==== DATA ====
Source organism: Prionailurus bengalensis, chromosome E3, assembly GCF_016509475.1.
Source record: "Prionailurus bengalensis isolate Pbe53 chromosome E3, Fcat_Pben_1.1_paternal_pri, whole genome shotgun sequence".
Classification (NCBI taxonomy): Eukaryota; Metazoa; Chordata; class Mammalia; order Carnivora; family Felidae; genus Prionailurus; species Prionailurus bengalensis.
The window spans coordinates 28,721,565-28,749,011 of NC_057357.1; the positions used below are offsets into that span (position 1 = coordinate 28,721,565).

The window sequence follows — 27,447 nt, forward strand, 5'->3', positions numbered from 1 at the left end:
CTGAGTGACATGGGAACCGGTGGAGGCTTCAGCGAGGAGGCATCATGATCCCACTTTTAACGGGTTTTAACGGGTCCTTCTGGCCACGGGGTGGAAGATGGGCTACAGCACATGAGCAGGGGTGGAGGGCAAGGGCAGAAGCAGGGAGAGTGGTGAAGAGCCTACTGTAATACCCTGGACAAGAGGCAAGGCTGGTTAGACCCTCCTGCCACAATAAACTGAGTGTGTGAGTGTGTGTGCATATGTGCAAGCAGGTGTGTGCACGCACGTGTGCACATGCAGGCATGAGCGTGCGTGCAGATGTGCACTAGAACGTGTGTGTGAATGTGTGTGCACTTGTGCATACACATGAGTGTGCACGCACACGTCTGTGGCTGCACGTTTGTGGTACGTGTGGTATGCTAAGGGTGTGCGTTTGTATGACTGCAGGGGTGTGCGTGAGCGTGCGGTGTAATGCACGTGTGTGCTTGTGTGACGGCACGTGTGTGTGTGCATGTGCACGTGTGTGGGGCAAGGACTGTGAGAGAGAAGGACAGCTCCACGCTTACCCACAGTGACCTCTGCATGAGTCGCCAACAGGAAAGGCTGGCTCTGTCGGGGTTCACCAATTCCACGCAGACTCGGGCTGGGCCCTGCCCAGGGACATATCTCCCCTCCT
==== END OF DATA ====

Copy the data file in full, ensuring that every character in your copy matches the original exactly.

Source organism: Prionailurus bengalensis, chromosome E3, assembly GCF_016509475.1.
Source record: "Prionailurus bengalensis isolate Pbe53 chromosome E3, Fcat_Pben_1.1_paternal_pri, whole genome shotgun sequence".
Classification (NCBI taxonomy): Eukaryota; Metazoa; Chordata; class Mammalia; order Carnivora; family Felidae; genus Prionailurus; species Prionailurus bengalensis.
The window spans coordinates 28,721,565-28,749,011 of NC_057357.1; the positions used below are offsets into that span (position 1 = coordinate 28,721,565).

The window sequence follows — 27,447 nt, forward strand, 5'->3', positions numbered from 1 at the left end:
CTGAGTGACATGGGAACCGGTGGAGGCTTCAGCGAGGAGGCATCATGATCCCACTTTTAACGGGTTTTAACGGGTCCTTCTGGCCACGGGGTGGAAGATGGGCTACAGCACATGAGCAGGGGTGGAGGGCAAGGGCAGAAGCAGGGAGAGTGGTGAAGAGCCTACTGTAATACCCTGGACAAGAGGCAAGGCTGGTTAGACCCTCCTGCCACAATAAACTGAGTGTGTGAGTGTGTGTGCATATGTGCAAGCAGGTGTGTGCACGCACGTGTGCACATGCAGGCATGAGCGTGCGTGCAGATGTGCACTAGAACGTGTGTGTGAATGTGTGTGCACTTGTGCATACACATGAGTGTGCACGCACACGTCTGTGGCTGCACGTTTGTGGTACGTGTGGTATGCTAAGGGTGTGCGTTTGTATGACTGCAGGGGTGTGCGTGAGCGTGCGGTGTAATGCACGTGTGTGCTTGTGTGACGGCACGTGTGTGTGTGCATGTGCACGTGTGTGGGGCAAGGACTGTGAGAGAGAAGGACAGCTCCACGCTTACCCACAGTGACCTCTGCATGAGTCGCCAACAGGAAAGGCTGGCTCTGTCGGGGTTCACCAATTCCACGCAGACTCGGGCTGGGCCCTGCCCAGGGACATATCTCCCCTCCT